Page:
The entire time basting and constantly flipping.

cooked Char Siu pork on a weber kettle
Cook pork strips until internal temp of 145°F, take off the heat and rest for 5-10 minutes

Once the internal temp is reached, take off the heat and rest on a chopping board for 5 to 10 minutes before slicing into quarter-inch thick slices.

Serving suggestions

You can’t go wrong serving char sui with any rice dish. I’ll be pairing it with some chicken flavored jasmine rice.

I’m amazed at how many people I know that do not know how to cook rice properly. Then add to that, most who say rice is boring and bland, AAAARGH there’s that bland word again.

No food needs to be bland. 

Flavored jasmine rice

cooked jasmine rice garnished with chili and scallions
Use chicken stock, chives and lemon zest to flavor the rice

Firstly, rinse your rice under cold water. Next, place the rice in a pot and add some seasoning, today we are using chives, lemon zest and salt and pepper.

Then we are going to use some cold chicken stock, one and half times the amount of how much rice we put in, so for a cup of rice, put in one and a half cups of chicken stock.

Bring that to the boil quickly, then turn the heat down and simmer for 8 to 10 minutes.

I then usually garnish mine with some finely chopped chilli and scallions. Remembering, food shouldn’t be bland, including humble old rice.

Lemon Steamed Chinese Greens

Pak Choy, buk choy, sum choy and Chinese broccolini. Any of these are suitable and so easy to prepare.

If you cannot find any of the above, baby broccolini is more than a good substitute.

Trim off the end hard piece of stalk, then rinse under cold water and drain thoroughly.

In a steamer, add a cup of water and a couple of tablespoons of lemon juice and bring to the boil. 

Steam the greens for around 6 minutes, drain thoroughly and serve immediately.

Serving suggestions

This is one type of meat I could honestly eat on its own. The sticky glazed charred goodness really doesn’t need a lot to accompany it. It is definitely the hero on the plate and trying to outdo it would just be futile.

sliced pork strips on a wooden board
Enjoy Char Siu pork as its own or complement with other foods

I tend to lay down a good serving of the chicken flavored jasmine rice, garnished with finely diced chili and thinly sliced scallions.

Then adding some lemon steamed Chinese greens and topped off with plenty of sliced up Char Siu. 

Char Siu pork with Jasmine rice and steamed greens on a plate
Serve Char Siu pork with chicken flavored Jasmine rice and steamed greens

This is a meal I keep coming back to over and over again. So simple to look at, it takes some time to prepare but the end result is pure magic in your mouth. 

char siu pork

Char Siu – Chinese BBQ Pork

Authentic Chinese BBQ pork served with chicken flavored Jasmine rice and lemon steamed greens.
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Print Pin Rate
Course: Main Course
Cuisine: Chinese
Prep Time: 1 day
Cook Time: 1 hour
Resting Time: 5 minutes
Total Time: 1 hour 5 minutes
Author: Dean “Schuey” Schumann

Ingredients

Pork Collar

  • 1 pork collar 6lbs sliced into 1” strips

Char Siu Marinade

  • ¼ cup maltose (use honey if you cannot find)
  • ¼ cup hoisin sauce
  • 2 tbsp soy sauce
  • 4 cloves of garlic (finely chopped)
  • 2 tbsp ginger (grated)
  • 2 cubes of red fermented tofu + 4 tbsp of the red bean curd (mixed together)
  • 2 tbsp shaoxing wine (Chinese rice cooking wine)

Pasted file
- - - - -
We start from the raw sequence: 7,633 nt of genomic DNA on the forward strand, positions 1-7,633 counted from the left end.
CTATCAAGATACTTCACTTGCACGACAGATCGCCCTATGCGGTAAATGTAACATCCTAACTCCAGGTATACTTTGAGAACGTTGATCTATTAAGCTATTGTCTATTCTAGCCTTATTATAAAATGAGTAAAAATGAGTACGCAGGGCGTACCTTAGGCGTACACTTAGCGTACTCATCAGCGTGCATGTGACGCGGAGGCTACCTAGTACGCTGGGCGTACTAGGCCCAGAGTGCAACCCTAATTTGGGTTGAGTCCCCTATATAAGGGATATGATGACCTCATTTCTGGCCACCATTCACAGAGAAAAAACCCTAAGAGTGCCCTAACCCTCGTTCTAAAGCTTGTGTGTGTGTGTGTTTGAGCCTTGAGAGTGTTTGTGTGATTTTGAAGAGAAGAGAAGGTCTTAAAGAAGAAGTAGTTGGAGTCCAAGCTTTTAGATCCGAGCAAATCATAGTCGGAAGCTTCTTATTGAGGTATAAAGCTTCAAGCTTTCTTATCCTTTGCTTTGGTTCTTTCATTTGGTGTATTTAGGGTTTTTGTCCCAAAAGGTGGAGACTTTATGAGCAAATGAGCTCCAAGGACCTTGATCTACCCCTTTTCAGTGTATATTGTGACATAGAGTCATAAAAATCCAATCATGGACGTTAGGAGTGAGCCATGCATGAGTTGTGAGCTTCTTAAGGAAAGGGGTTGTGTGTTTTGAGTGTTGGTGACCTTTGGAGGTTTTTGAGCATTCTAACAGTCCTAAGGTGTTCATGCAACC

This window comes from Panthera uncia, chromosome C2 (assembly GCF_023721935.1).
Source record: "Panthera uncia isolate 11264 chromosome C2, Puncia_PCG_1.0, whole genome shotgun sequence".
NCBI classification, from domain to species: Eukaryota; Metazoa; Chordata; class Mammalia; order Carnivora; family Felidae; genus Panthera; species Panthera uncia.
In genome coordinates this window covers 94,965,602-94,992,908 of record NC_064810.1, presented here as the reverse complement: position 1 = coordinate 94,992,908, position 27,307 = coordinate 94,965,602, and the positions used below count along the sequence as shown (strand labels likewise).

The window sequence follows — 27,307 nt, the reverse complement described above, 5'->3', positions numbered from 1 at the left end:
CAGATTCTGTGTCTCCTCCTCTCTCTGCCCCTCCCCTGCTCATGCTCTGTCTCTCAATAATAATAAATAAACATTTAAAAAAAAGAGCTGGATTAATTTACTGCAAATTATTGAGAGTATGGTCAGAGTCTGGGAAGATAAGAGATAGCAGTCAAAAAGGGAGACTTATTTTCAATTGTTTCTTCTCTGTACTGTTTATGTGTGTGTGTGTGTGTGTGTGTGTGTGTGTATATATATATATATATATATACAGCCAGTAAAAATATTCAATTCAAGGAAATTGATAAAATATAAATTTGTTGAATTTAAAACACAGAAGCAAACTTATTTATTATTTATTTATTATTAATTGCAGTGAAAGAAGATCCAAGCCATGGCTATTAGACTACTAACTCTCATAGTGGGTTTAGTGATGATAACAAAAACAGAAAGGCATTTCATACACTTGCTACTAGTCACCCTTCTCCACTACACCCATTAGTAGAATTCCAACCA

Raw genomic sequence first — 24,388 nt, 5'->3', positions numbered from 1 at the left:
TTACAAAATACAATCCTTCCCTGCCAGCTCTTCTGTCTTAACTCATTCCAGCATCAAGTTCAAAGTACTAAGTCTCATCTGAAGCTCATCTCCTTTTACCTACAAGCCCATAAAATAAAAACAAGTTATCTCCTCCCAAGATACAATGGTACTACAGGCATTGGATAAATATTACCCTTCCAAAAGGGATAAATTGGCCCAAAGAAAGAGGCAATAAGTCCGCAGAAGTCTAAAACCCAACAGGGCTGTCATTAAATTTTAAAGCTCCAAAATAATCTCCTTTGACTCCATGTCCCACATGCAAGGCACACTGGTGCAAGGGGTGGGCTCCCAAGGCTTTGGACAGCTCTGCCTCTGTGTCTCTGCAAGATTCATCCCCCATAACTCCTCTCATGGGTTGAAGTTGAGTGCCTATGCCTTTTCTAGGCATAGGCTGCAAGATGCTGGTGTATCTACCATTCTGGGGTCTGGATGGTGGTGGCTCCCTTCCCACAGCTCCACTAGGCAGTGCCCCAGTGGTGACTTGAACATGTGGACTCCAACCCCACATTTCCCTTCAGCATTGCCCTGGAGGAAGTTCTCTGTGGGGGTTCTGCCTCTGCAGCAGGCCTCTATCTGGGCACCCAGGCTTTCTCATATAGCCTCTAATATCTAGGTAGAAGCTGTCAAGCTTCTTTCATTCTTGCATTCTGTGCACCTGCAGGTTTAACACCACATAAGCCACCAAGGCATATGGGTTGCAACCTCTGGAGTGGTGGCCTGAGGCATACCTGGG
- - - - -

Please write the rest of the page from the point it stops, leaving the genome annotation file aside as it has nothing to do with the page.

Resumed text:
• 2 tsp Chinese 5 spice
  • 2 tbsp maltose (extra to thicken up leftover marinade)

Chicken Jasmine Rice

  • 1 cup Jasmine rice 
  • ½ cup cold chicken stock (one part rice to one and a half parts chicken stock)
  • zest of one lemon
  • 10 grams finely chopped fresh chives
  • salt & pepper to taste (roughly 1 tsp of salt and ½ tsp of pepper)

Instructions

Prepping the Pork

  • Trim the hard fat and silver skin off the outside.
  • Slice length ways into 1” thick strips

Making the Char Siu Marinade

  • Warm up maltose in a microwave for 15 to 20 seconds, this will allow it to soften so you can measure it out evenly.
  • Take two pieces of tofu out of the red bean mixture as well as four tablespoons of the sauce and mix together with a fork.
  • Add all the other ingredients together in a bowl and mix thoroughly.
  • Work quickly before the maltose cools down, as it starts to turn hard again.

Setting up the BBQ

  • Light up a half chimney starter of lump charcoal.
  • Once it is fully lit, transfer to the charcoal grate and then position at one end, creating a dual zone cooking area.
  • Put the grill in place, put a piece of smoking wood (I used apple) in place above the lit charcoal and put the lid back on.
  • Open all vents, we want to get the temp up near 300°F.
  • After 5 minutes, brush the grill with a grill brush and lightly oil
  • Put the pork strips on the indirect side of the cooking grate, away from the lit charcoal and cook until internal temp is at 125°F.
  • Once the internal temp is at 125°F, add another half chimney of lit lump charcoal and start cooking the pork directly over the lit fuel and constantly basting and turning until the internal temp is 145°F.

Perfecting Rice

  • Rinse the rice under cold water to remove all the dust, this stops it clumping together after it is cooked.
  • Put rice in a pot and add lemon zest, chives and salt & pepper.
  • Cover with the cup and a half of cold chicken stock and cover with a lid, bring to the boil as quickly as possible and then turn the heat down and simmer for 8-10 minutes.
  • I garnished mine with finely diced chilli and thinly sliced scallions onion.

Steaming the Greens

  • Start by trimming off the stalk ends.
  • Rinse the dirt off under cool water.
  • Boil a cup of water and two tablespoons of lemon juice in a steamer.
  • Add greens when water is boiling and steam for 6 minutes.

To Serve

  • Place rice on the plate, garnish with thinly sliced scallions and diced red chilli.
  • Arrange the greens on the plate.
  • Slice the Char Siu Pork into ¼” thick slices.
  • Arrange on the plate and enjoy.

Video

Dean "Schuey" Schumann

Dean "Schuey" Schumann

I’m a Weber Kettle collector (50 and counting) trying to cook great food. I love trying new things and perfecting the art of barbecue. I spent a few years competing on the Australian circuit in competition barbecue. Then starred in a barbecue show on Australian TV. Now I'm sharing my knowledge by mixing tips and tricks with some good Aussie humor.